I have mixed feelings. I usually do. But when you put a show on primetime television about a kid with cerebral palsy, it better have the right message. The premise of the show is simple: JJ DiMeo has CP and his family moves to a new town so that he can attend a school which will provide a speaker’s aide. The family is quirky and has the feel of “The Middle” and it’s a sitcom, so goofiness ensues.
- Minnie Driver, as the overbearing, hover-craft mom, gives special needs moms all round the world a bad rap in the pilot with her over-the-top theatrics in defense of her son. It’s just too much. Give us some credit for being rational creatures. Luckily, she tones it down some in later episodes.
- The less attractive sides of cerebral palsy are glossed over in an attempt to make it funny and family friendly. Baths, getting in and out of bed, insurance battles, judgment by peers…none if this makes an appearance. I understand that this is not a documentary and the purpose is a heart hug over television waves, but I still wish they didn’t make JJ an immediate hero at school.
- People are actually getting a glimpse into special needs life. The populace now knows what a word-and-letter board is and that a kid with CP is not unapproachable. Regular ol’ folks can navigate the fun-filled logistics of doorways too narrow for wheelchairs and equipment malfunctions.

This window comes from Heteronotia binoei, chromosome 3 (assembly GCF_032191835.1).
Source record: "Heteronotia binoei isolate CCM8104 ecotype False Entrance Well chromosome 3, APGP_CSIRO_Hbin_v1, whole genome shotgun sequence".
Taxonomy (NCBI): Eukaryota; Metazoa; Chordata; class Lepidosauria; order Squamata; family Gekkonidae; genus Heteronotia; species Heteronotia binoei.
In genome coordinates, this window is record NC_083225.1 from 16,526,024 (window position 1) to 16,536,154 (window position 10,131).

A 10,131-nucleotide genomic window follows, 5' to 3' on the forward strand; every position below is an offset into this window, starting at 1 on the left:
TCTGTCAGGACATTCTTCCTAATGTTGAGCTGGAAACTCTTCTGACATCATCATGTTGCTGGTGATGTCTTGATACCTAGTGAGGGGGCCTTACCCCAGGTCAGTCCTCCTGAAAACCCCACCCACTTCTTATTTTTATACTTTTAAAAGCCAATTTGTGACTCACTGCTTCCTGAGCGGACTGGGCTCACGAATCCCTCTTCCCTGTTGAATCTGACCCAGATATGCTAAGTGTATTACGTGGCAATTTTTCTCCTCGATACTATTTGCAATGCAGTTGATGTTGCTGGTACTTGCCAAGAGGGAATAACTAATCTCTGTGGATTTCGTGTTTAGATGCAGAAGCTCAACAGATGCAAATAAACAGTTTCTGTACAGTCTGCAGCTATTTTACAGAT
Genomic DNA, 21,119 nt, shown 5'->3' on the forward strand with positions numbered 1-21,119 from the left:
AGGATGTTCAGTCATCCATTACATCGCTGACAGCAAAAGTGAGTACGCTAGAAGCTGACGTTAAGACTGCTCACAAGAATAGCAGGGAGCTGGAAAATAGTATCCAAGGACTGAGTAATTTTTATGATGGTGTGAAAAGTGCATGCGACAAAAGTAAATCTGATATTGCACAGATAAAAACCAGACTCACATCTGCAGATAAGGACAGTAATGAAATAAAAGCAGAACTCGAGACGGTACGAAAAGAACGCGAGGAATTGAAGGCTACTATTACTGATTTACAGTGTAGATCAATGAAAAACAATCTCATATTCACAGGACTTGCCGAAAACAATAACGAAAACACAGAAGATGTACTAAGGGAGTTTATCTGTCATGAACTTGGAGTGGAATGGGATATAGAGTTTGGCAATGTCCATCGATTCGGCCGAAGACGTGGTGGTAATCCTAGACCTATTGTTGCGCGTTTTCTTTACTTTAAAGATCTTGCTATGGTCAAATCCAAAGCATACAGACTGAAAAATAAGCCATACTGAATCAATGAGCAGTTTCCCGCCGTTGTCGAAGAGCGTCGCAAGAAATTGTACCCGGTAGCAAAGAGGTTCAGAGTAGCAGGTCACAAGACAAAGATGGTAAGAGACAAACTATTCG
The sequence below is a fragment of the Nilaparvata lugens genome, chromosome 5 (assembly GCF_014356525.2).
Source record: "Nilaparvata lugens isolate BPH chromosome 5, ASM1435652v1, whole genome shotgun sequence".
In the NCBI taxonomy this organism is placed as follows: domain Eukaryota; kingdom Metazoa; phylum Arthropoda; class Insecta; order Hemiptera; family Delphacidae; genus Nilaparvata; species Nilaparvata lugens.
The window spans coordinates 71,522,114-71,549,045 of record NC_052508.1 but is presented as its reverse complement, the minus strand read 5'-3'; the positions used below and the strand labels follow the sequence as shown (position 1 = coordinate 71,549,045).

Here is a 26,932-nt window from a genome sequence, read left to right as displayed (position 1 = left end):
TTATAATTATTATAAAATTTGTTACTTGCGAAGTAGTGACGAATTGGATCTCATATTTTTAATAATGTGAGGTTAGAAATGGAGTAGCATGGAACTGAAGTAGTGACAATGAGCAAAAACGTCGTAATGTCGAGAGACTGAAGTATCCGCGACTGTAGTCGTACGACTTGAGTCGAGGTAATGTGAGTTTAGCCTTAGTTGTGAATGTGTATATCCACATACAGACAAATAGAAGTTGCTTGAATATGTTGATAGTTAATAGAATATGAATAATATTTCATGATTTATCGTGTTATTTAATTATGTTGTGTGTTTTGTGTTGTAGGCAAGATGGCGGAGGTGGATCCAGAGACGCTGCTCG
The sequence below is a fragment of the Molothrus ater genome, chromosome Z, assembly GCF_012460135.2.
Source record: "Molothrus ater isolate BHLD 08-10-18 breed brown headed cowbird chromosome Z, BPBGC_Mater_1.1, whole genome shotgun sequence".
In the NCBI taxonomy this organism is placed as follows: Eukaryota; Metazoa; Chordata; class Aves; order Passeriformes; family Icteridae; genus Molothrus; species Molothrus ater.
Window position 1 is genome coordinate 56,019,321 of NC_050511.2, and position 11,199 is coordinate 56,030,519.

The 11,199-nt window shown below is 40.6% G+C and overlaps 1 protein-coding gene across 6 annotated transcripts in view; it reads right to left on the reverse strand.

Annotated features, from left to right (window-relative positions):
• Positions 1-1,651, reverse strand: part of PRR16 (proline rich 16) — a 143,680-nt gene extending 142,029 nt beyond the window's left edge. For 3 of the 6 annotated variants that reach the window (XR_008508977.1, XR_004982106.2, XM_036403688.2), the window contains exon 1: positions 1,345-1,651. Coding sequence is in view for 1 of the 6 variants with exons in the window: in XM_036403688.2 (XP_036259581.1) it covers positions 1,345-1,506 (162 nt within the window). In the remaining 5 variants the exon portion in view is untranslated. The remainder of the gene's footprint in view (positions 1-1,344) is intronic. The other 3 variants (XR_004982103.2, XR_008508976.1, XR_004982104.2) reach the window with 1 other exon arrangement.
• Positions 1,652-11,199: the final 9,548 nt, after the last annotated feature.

- Micah Fowler, who plays JJ, does have cerebral palsy and proves there’s a person with a personality behind the wheelchair and the silence.
- It’s funny. I find myself on the inside of a joke and I like it. The episode “Inspirations” visits a day in the life when JJ is off with his speaking aide, Kenneth, and the rest of the family has a free day to try out normalcy. They go play paintball (where a wheelchair could not go and with guns JJ could not hold) and love it. Cue the tears and group hug because they feel guilty for loving an experience that excludes JJ. This is so true, people. When I catch myself laughing at Cora and Jonas hurling themselves down the slide at Monkey’s Treehouse or just walking themselves into Sunday school at church, the happiness triggers the guilt reflex. It’s hard to appreciate one side without mourning the other.
Overall, I like it, I think. It brings awareness and rubs out some of the “otherness” of special needs. I hope Minnie Driver continues to calm down a bit though.
Have you seen the show? What did you think?